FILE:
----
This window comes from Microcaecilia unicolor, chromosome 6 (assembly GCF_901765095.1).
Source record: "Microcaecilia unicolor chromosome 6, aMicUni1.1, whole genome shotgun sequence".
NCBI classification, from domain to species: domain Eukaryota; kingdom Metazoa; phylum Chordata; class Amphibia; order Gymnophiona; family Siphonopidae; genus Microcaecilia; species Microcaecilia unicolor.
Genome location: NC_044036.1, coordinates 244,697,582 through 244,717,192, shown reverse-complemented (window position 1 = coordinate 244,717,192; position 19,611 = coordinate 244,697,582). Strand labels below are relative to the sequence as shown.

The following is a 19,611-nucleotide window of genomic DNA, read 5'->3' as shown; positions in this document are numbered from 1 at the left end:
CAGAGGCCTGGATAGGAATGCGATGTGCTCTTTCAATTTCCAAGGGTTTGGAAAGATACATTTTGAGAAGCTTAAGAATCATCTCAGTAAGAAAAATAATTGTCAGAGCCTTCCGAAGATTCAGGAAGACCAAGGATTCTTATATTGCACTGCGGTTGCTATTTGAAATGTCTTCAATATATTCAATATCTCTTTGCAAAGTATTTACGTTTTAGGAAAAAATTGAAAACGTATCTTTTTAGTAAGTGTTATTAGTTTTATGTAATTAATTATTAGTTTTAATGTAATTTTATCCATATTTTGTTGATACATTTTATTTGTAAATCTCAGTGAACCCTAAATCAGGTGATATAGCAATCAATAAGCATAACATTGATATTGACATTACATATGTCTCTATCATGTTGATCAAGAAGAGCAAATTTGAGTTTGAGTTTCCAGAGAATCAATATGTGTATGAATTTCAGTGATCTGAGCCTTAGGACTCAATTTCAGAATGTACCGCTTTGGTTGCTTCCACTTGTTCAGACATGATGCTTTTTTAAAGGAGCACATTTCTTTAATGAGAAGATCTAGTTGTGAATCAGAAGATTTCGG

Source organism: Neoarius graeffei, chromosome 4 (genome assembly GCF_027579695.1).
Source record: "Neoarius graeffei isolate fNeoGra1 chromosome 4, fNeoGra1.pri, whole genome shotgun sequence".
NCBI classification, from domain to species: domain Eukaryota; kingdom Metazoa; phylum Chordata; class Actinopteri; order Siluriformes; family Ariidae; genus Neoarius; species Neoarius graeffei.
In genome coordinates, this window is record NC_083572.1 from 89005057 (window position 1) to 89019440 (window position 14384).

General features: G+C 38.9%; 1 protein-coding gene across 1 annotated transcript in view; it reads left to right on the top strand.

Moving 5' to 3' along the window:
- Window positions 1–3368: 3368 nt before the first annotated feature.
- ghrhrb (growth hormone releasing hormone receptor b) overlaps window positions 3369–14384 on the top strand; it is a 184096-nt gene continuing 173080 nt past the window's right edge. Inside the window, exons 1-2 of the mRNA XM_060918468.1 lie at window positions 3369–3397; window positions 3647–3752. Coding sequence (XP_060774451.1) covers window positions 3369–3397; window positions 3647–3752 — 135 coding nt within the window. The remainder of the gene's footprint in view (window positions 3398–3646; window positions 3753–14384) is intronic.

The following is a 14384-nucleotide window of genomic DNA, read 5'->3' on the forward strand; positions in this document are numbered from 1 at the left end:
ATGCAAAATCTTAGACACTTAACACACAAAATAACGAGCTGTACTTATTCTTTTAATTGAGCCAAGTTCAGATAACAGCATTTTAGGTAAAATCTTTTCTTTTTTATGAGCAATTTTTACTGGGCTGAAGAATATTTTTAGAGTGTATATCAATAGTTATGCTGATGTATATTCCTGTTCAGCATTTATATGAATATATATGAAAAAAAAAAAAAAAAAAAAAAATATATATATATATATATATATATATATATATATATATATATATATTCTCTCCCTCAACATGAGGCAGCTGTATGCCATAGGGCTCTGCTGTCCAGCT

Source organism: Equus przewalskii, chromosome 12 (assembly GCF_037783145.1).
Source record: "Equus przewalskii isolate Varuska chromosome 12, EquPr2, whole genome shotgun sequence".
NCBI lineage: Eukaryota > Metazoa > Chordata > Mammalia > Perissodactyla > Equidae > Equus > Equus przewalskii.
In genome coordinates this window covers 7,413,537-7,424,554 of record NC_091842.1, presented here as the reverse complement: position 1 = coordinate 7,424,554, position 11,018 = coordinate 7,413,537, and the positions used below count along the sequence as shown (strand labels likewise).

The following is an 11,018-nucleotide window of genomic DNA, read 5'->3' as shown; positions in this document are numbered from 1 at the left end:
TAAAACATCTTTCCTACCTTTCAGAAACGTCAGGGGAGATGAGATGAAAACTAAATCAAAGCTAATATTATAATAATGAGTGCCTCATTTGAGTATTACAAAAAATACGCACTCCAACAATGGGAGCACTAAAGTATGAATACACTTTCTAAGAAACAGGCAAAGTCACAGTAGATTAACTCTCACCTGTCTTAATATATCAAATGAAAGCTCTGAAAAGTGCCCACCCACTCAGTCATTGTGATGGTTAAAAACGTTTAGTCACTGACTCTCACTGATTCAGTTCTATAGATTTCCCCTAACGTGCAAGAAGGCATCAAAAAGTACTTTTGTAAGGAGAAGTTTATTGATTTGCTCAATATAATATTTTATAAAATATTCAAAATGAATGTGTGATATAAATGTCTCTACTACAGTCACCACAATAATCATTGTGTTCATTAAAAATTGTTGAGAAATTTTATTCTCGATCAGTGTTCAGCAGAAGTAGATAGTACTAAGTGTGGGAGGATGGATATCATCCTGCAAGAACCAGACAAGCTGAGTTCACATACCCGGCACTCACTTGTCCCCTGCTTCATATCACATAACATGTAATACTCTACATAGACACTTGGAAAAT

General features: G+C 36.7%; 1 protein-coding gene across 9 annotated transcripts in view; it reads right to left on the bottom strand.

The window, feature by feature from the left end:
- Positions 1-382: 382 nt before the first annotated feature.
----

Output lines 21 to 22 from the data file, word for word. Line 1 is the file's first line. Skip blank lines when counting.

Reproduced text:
The following is an 11,018-nucleotide window of genomic DNA, read 5'->3' as shown; positions in this document are numbered from 1 at the left end:
TAAAACATCTTTCCTACCTTTCAGAAACGTCAGGGGAGATGAGATGAAAACTAAATCAAAGCTAATATTATAATAATGAGTGCCTCATTTGAGTATTACAAAAAATACGCACTCCAACAATGGGAGCACTAAAGTATGAATACACTTTCTAAGAAACAGGCAAAGTCACAGTAGATTAACTCTCACCTGTCTTAATATATCAAATGAAAGCTCTGAAAAGTGCCCACCCACTCAGTCATTGTGATGGTTAAAAACGTTTAGTCACTGACTCTCACTGATTCAGTTCTATAGATTTCCCCTAACGTGCAAGAAGGCATCAAAAAGTACTTTTGTAAGGAGAAGTTTATTGATTTGCTCAATATAATATTTTATAAAATATTCAAAATGAATGTGTGATATAAATGTCTCTACTACAGTCACCACAATAATCATTGTGTTCATTAAAAATTGTTGAGAAATTTTATTCTCGATCAGTGTTCAGCAGAAGTAGATAGTACTAAGTGTGGGAGGATGGATATCATCCTGCAAGAACCAGACAAGCTGAGTTCACATACCCGGCACTCACTTGTCCCCTGCTTCATATCACATAACATGTAATACTCTACATAGACACTTGGAAAAT